Thrustmaster released one of the coolest-looking headsets aimed at the flight simulation community. But do they look, feel and sound as good as the photos?
Headsets are a huge thing in our hobby. Almost as much as a monitor or a joystick – especially when you need it for voice communication. There’s a huge offer out there but they are all generic gaming headsets.
Thrustmaster decided to cover our hobby and release a unit especially aimed at us. The Thrustmaster T.Flight U.S. Air Force Edition headset replicates the look and feel of an aviation headset, with a few twists.
Box content and features
The Thrustmaster T.Flight U.S. Air Force Edition headset comes with quite some interesting features. I’ve had a few headsets with great quality – of different levels of prices – but none was so packed with features as this one.
Inside the box you will find the manual, a split cable (it splits the single cable from the headset into a mic and headset cables), the microphone and 2 extra side plates, as well as a small cap (to replace the mic if you don’t want to use it) and the headset itself.
Yes, the mic comes detached from the headset. You see, you can attach and detach the microphone at will and replace it with the beforementioned cap.
The microphone can be placed on the left ear cup and, on the top of the same case you’ll find a knob to control the audio volume.
Both ear cups feature a small plate that can be exchanged by a couple more. The one that comes in the headset features the U.S. Air Force logo, but you can switch it with a P-47 one as well as one that looks like a helicopter pilot’s helmet.
This is a cool customization idea, but I wish Thrustmaster had gone a bit further and added a clean plate (without any drawings or logos) so that we could place our own sticker and really customize it.
On the cable, we can find a small control box that allows us to mute the microphone and control its volume. This is the first headset I own that allows for both audio and mic volumes and I found it cool, although I keep the mic volume all the way up.
On the head band you’ll find a couple of knobs that allows you to keep the ear cups in place as you adjust the set to your head. Handy!
I have to say I fell in love with this model as soon as Thrustmaster released the first photos.
I found it absolutely amazing on the pics but seeing it live… Man… What an amazing design. The materials used don’t only give it a sturdy feeling, but they look great. The metal parts give it a great touch.
The color on the ear cups is a stunning dull grey and the headband’s plastic has a very cool texture and the Thrustmaster logo on top.
I’ve had some cool looking sets such as the Razer Kraken but for a flightsim aficionado such as myself, the Thrustmaster T.Flight U.S. Air Force Edition headset has the kind of looks that really speaks to me.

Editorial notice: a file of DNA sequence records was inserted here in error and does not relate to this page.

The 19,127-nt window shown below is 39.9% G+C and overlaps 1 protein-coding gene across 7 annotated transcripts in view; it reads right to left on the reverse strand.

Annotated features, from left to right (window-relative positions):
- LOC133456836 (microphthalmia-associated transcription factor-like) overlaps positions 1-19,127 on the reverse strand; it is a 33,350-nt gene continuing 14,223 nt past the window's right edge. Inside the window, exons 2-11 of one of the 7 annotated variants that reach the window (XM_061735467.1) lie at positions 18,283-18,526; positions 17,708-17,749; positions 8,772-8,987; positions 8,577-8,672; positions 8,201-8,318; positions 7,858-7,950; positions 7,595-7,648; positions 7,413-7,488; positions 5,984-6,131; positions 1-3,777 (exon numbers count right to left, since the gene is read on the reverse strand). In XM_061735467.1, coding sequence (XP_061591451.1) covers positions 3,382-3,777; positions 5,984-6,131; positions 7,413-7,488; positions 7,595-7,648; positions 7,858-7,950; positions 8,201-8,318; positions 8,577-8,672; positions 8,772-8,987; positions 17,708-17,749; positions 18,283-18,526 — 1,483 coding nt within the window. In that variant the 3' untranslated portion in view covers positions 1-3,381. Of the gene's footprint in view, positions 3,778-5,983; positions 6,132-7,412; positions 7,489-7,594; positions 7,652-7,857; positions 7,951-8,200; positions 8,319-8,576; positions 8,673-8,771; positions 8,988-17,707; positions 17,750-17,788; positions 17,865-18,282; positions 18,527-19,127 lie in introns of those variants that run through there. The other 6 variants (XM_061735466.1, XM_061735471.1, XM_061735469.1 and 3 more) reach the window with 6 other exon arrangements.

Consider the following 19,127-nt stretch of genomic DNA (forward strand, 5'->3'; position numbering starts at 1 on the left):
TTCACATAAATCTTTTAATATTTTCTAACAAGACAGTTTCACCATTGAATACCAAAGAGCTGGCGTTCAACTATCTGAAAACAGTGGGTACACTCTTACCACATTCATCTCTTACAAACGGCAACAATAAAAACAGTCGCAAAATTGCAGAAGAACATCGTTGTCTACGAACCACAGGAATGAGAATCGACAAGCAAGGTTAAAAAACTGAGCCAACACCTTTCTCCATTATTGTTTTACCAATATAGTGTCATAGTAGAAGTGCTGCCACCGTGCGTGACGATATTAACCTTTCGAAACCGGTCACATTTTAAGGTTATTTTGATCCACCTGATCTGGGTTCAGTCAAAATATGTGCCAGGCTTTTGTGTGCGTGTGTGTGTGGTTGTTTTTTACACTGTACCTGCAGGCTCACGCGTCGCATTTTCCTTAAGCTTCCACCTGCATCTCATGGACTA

Yes, design is a matter of taste so what I find cool, can be hideous for some folks. But this headset will sure turn some heads in our community.
The cushion on the ear cups and the head band is of great quality. These are some of the most comfortable sets I’ve ever used. I think the only time I felt better wearing a headset was a few years ago when I tried a Bose.
Now, don’t get me wrong: I’m not saying this is the most comfortable set in the world. I’m sure there are a lot of sets out there that as or even more comfortable than this one. I, obviously, haven’t tried them all. I have tried my share of headsets, though (perhaps some 8 different brands in the last 25+ years) and these adapt very well to my head and around my hears.
Not only that, but they also isolate the outside sounds a bit better. Not completely (not even by a long shot), but enough for me to notice the difference between it and the Razer I mentioned before, which is, well… was, my main headset.
Sound quality is great and the T.Flight does its job flawlessly. It sounds as well as it looks: absolutely great.
All the dynamics are there, and the sound is crisp and with great bass, mid and treble frequencies. Not a lot more to say here. I couldn’t find any issues so all I can say is: good job, Thrustmaster.
This is a headset with a microphone. Not a microphone with a headset.
What I mean with this is that, in these units, the microphone is usually not the star and this is also true on the Thrustmaster T.Flight U.S. Air Force Edition.
Like I said, one of the cool features of the set is the fact that we can remove the microphone. This leaves a 3.5mm audio connection available for you to connect any other microphone.
I tried a higher-quality mic (Sony condenser microphone) and the sound quality difference is noticeable.
Now bear in mind that while the T.Flight microphone is not of the greatest quality, it’s still pretty good so this is not exactly a criticism. It does what it’s supposed to do but I felt the mic quality is not the same as the audio quality in the headset.
It’s still, of course, good enough for online communication which is the main use this set was developed for. And it does what it supposes to do, honorably.
Over the years, Thrustmaster has been releasing some amazingly designed pieces of hardware for flight simulation. I’ve had the pleasure of reviewing some lower and higher gear (such as the TPR pedals ) and Thrustmaster always delivers.
This headset is not only an amazing piece of design (seriously, I can’t get tired of looking at them – I think I may have a problem) but it sounds pretty well. Honestly, it sounds much better than I thought it would.
Great construction, great sound quality, amazing design.
The Thrustmaster T.Flight U.S. Air Force Edition won my heart. And my ears.
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